And maybe this authority has got a point. Because feeling thirteen is also the feeling of being completely out of control of your feelings, of riding out the unpredictable highs and lows of each day. And maybe this means that the world would go to shit if we didn’t set boundaries for our pre-teen minds. So maybe it is good to be tied down a little bit. To find a place where we can have two feet flat on the ground and stand and rub our toes into the grass. Maybe it’s good to have an excuse to be bound by circumstance so that our movement is limited and we can sit still to feel, panic, think, relax and then repeat.

And when we really think about it, the world has gone to shit. The fact of the matter is that this feeling of being an angsty, angry, hormonal pre-teen is not an illusion. At 

18 years old I have truly rediscovered the rocky road of someone who still has some maturing to do. And I doubt that the growing pains I’ve found in quarantine are limited to 18year-olds or 20year-olds or 35year-olds or 53year-olds.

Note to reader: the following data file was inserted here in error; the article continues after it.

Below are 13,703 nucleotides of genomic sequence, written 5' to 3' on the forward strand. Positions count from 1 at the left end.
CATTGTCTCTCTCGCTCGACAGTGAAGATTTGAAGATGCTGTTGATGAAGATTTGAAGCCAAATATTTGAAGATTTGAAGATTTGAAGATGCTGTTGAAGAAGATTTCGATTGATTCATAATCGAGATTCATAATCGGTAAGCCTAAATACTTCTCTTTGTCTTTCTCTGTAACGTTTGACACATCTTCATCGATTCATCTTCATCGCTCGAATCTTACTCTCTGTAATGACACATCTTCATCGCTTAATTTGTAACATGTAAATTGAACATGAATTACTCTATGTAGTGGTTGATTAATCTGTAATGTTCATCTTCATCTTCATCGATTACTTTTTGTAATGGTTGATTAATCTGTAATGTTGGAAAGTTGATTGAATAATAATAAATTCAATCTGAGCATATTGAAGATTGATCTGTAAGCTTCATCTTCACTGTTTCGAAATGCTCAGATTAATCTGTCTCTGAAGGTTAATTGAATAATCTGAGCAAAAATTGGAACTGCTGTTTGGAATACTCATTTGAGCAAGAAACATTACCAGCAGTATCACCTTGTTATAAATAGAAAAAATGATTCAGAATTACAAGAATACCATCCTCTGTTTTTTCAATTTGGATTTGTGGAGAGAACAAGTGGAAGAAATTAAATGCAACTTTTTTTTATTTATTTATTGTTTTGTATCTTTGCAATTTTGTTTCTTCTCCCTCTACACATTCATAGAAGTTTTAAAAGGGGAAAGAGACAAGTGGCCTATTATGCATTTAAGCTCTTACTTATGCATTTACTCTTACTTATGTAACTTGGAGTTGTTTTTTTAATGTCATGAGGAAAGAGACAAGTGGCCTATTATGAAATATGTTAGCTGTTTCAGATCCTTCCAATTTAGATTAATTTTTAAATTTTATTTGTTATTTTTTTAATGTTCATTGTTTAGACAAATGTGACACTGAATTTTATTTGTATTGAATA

What quarantine teaches us is that the world is 13 again. We are hormonal, changing, selfish, emotional and completely human. We crave autonomy but also sometimes need an authority to check our worst impulses. This pandemic has taught us that we’re capable of making disastrous mistakes and that sometimes we need to sit in our rooms and feel real growing pains before we go out and start affecting the earth and the lives of others. So to all of us who are lucky enough to be thirteen again, I urge that we embrace it. Because all that we feel now will make us better equipped to deal with the feelings of tomorrow. 

Maya Weldon-Lagrimas | Maya.weldon-lagrimas@yale.edu

Maya Weldon-Lagrimas currently serves as an editor for YTV, the video journalism desk of the Yale Daily News. She previously served as a staff reporter for YTV and WKND. Originally from the Stockton, California she is a sophomore in Benjamin Franklin College majoring in History and Art.